# Prove radius of convergence for general power series.

## Question:

Show that the radius of convergence of $\sum_{k=0}^\infty c_kx^k$ is $\lim_{n\to\infty} \frac{c_n}{c_{n+1}}$ if this limit exists

## My attempt:

The only thought that occurred to me was to attempt the ratio test:

$\lim_{k\to\infty} |\frac{c_{k+1}x^{k+1}}{c_kx^k}| = \lim_{k\to\infty} |\frac{c_{k+1}\not x^k x}{c_k\not x^k}| = x\lim_{k\to\infty}\frac{c_{k+1}}{c_k}$

But I am unsure of this being the correct method, or how to connect what I am doing with the conclusion I'm seeking.

• Please add the definition of $s_n$ to your question. It is probably the sum of the first $n$ terms of the sequence $c_k$? – Justpassingby Dec 8 '15 at 20:37
• Sorry. I didn't notice the discrepancy. I am looking at the question right now; it's not explicitly defined in any of the questions. However, in previous proofs, $s_n$ represents the sum of the first n terms, so I think you are right. Would it be safe to assume that? – lollercide Dec 8 '15 at 20:43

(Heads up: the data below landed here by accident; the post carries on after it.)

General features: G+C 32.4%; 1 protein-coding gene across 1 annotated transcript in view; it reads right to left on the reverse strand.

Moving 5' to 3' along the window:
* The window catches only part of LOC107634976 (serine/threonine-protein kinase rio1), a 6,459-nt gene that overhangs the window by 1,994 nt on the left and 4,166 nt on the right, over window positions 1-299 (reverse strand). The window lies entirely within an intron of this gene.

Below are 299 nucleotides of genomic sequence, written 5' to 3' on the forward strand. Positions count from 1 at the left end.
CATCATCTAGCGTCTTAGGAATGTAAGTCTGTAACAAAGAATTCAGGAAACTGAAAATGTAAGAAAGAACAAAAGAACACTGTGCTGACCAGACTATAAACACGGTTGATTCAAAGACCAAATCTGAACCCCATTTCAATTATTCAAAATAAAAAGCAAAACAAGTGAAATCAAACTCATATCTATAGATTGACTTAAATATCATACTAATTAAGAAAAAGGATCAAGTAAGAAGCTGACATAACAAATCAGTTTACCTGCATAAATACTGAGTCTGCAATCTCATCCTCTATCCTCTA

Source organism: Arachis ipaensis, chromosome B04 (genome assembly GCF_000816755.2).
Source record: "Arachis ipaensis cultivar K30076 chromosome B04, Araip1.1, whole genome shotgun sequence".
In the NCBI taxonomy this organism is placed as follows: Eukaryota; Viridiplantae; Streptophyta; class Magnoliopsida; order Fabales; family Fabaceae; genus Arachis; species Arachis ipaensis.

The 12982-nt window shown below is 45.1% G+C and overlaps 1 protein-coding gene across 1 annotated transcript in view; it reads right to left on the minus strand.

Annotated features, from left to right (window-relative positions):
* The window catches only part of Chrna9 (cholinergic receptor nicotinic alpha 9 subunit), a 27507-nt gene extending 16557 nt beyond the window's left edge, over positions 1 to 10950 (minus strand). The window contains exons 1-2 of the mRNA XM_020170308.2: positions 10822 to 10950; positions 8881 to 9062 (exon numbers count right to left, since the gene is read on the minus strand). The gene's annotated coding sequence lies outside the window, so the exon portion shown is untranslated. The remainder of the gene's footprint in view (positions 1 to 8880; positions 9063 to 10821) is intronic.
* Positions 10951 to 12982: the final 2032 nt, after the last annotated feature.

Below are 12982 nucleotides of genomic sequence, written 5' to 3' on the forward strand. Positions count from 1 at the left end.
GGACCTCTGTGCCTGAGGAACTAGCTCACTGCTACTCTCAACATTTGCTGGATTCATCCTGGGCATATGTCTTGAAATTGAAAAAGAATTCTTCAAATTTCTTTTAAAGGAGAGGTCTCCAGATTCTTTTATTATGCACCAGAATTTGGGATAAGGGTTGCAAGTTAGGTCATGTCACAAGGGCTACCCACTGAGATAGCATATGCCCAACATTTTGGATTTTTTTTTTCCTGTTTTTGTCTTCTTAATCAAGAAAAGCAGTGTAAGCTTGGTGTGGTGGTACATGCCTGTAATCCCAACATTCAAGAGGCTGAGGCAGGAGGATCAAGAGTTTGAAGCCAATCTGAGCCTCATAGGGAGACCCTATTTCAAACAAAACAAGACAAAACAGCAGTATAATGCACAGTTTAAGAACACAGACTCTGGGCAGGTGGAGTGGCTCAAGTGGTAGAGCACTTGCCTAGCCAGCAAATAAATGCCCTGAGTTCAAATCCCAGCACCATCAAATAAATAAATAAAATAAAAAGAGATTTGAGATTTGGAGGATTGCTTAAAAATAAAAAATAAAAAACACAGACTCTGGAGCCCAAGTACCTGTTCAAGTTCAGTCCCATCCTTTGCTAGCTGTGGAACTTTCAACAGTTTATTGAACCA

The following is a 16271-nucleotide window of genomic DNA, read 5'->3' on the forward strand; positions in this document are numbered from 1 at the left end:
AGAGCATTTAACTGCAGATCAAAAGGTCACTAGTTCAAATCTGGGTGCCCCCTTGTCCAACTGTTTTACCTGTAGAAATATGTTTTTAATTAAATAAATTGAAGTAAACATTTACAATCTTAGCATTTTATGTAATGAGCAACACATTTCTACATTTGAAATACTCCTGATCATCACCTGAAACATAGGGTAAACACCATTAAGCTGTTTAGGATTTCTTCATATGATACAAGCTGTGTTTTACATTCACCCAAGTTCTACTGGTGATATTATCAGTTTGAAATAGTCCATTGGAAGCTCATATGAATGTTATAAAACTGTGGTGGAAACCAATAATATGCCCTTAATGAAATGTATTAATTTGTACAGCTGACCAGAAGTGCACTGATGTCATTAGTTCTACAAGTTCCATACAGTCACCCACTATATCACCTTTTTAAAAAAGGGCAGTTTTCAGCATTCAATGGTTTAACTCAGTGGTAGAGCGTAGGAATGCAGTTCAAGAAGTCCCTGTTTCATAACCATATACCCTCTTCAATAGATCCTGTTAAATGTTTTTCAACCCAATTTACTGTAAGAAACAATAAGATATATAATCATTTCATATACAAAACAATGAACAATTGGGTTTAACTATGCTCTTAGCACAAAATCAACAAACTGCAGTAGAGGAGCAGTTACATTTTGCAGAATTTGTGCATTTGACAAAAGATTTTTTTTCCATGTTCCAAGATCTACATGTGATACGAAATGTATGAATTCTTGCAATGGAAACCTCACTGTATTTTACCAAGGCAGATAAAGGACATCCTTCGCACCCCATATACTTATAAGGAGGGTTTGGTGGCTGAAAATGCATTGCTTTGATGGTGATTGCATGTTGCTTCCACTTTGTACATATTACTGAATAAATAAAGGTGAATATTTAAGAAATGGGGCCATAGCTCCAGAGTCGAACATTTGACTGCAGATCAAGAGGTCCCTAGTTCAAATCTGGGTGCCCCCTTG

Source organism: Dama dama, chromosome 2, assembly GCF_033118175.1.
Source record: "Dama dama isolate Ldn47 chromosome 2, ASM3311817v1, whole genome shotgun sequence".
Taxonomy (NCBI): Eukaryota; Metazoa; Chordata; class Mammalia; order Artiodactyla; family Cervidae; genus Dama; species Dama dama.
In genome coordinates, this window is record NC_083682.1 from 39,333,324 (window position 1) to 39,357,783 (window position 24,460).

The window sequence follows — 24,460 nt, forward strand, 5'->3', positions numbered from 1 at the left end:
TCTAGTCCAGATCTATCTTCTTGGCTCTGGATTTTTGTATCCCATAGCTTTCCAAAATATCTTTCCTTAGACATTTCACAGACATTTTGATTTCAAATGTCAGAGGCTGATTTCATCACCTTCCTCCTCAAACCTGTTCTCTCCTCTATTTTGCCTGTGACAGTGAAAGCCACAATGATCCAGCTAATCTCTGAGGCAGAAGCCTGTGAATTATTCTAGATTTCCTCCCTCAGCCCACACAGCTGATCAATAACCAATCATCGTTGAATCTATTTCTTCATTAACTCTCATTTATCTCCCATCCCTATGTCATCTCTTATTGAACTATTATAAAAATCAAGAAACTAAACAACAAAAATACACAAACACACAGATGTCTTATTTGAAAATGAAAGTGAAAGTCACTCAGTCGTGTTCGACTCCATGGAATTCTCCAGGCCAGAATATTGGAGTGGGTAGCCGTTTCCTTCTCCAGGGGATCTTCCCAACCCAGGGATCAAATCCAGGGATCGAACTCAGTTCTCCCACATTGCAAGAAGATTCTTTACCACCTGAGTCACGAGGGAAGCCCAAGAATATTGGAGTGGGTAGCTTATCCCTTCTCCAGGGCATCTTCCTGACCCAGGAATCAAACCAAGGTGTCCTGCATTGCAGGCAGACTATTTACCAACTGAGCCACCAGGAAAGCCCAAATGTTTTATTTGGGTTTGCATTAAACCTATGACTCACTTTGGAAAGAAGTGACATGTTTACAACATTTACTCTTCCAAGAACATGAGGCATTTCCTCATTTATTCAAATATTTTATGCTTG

• I would assume it represents the sum of the first $n$ terms without taking $x$ on board. The existence of the limit should not depend on $x.$ – Justpassingby Dec 8 '15 at 20:45

Lecornu, french mathematician, have proved that, if the ratio $c_{n+1}/c_n$ has a limit L then L is a singular point of $f(x)=\sum_{n=0}^\infty c_n x^n$. But this is not necessary the unique singular point on the circle of convergence.
(counterexample: $f(x) = \frac{x}{1-x}+\ln(1+x) =\sum_{m=1}^\infty \left(1+\frac{(-1)^m}{m}\right)x^m$ have two singular points, 1 and -1, but $c_{n+1}/c_n$ converges to 1.)